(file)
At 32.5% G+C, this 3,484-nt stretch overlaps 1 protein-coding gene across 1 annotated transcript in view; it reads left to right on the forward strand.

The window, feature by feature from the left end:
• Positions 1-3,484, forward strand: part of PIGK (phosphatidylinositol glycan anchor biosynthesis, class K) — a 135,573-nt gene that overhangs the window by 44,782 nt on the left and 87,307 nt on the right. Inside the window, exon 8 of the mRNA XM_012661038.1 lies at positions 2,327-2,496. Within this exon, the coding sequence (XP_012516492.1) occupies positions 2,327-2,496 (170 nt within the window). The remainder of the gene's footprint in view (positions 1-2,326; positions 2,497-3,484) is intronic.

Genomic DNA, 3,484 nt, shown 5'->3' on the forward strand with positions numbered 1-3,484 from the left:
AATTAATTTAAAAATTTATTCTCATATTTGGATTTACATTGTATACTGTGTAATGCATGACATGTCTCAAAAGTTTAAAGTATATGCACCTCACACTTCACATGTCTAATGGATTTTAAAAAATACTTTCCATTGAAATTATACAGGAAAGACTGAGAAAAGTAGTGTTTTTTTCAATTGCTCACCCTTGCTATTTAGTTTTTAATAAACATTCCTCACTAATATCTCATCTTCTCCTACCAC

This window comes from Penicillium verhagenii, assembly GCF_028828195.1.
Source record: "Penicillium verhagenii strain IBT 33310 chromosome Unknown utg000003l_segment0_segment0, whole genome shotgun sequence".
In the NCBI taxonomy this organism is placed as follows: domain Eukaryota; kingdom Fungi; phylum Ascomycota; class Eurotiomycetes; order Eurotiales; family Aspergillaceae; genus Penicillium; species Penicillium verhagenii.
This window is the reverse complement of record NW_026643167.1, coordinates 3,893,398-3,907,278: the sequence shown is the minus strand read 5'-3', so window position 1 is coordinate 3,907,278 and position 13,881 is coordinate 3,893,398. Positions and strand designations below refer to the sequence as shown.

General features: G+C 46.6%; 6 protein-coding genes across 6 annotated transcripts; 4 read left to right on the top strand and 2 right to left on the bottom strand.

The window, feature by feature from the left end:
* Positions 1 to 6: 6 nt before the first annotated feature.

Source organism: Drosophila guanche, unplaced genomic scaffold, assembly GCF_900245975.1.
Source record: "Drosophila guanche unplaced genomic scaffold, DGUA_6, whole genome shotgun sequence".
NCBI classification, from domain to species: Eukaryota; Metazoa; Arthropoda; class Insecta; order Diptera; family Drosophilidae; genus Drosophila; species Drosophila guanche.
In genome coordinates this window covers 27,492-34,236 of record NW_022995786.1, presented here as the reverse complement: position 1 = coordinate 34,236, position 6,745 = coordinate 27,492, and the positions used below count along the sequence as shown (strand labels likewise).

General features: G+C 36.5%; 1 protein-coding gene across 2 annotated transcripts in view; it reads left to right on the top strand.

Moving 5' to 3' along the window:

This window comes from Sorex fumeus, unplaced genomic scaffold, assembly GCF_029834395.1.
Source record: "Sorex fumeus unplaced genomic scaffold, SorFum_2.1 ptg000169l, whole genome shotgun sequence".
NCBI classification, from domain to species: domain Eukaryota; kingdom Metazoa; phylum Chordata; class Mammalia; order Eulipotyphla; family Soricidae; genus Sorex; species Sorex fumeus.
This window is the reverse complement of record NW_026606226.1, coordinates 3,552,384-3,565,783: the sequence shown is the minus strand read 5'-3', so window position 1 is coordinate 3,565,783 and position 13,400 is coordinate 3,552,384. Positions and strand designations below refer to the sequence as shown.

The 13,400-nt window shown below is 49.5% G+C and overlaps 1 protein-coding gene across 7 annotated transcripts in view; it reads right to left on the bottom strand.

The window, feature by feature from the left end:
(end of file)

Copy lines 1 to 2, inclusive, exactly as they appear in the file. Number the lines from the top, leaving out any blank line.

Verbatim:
At 32.5% G+C, this 3,484-nt stretch overlaps 1 protein-coding gene across 1 annotated transcript in view; it reads left to right on the forward strand.

The window, feature by feature from the left end: